So, whether she just found a convenient way to get herself out of office and start her path to the next level, or she really did face insurmountable financial problems had she stayed in office, we’ll never know for sure. And this question is being debated endlessly in other forums.

Ultimately, only Sarah Palin and her family know the reason why she resigned. What is true in her case is that, among the reasons that the last 100 governors had for resigning their office, there have been no other resignations—save one—quite like it.

The National Governors Association web site has a handy database where you can search for past governors according to different criteria. I used it to find all governors filtered by the value “Resigned,” which turned up a list of just over 200 names. A review of the last 100 short bios, from, most recently, Sarah Palin (2009) and Eliot Spitzer (2008) to Zebulon Baird Vance (North Carolina, 1879), gives us the following reasons for departure from a term of office before its conclusion.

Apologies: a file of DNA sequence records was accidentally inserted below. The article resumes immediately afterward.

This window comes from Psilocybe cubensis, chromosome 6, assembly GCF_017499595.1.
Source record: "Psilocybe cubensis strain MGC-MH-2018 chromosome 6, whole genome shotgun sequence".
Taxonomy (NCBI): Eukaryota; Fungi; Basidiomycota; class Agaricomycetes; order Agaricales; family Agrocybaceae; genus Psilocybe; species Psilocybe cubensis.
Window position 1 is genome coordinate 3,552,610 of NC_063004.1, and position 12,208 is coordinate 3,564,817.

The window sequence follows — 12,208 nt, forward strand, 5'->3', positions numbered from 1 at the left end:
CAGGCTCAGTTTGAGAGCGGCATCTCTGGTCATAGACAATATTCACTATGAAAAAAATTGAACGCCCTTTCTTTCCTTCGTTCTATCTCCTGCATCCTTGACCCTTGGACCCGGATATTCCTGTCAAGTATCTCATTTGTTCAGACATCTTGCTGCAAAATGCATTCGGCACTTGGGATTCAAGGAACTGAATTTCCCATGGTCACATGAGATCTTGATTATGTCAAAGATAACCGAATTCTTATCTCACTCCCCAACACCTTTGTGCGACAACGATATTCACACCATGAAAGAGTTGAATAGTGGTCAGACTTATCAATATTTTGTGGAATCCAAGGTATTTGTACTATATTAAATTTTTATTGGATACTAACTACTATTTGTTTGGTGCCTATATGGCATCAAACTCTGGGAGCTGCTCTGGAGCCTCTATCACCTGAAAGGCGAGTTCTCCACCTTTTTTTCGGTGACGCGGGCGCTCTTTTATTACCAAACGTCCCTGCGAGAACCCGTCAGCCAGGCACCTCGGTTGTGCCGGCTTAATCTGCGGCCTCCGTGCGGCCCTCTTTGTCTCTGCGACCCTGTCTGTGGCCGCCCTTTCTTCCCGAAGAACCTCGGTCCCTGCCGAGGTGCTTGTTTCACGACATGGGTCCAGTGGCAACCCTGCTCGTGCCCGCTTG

Eighty-three of these 100 governors resigned to take on some other government-related position. Ten left under significant criminal or ethics clouds. Four resigned due to illness. And three others (including Sarah Palin) had other reasons outside these categories. More detail follows:

45 governors left office early to take a seat in the U.S. Senate. Either they were elected (variously by the people or by the state legislature) or appointed to fill out another senator’s term. Today, eleven of the 100 U.S. senators are former governors.

One governor—Michael Castle of Delaware—resigned in 1992 to take up a seat in the U.S. House of Representatives.

21 governors were appointed, usually by the president, to a federal government post. Many were appointed to the president’s cabinet or to ambassadorships. Some took on leadership of agencies or commissions.

8 became judges, including two Supreme Court justices—Charles Evan Hughes of New York (1910) and California’s Earl Warren (1953), who was also chief justice.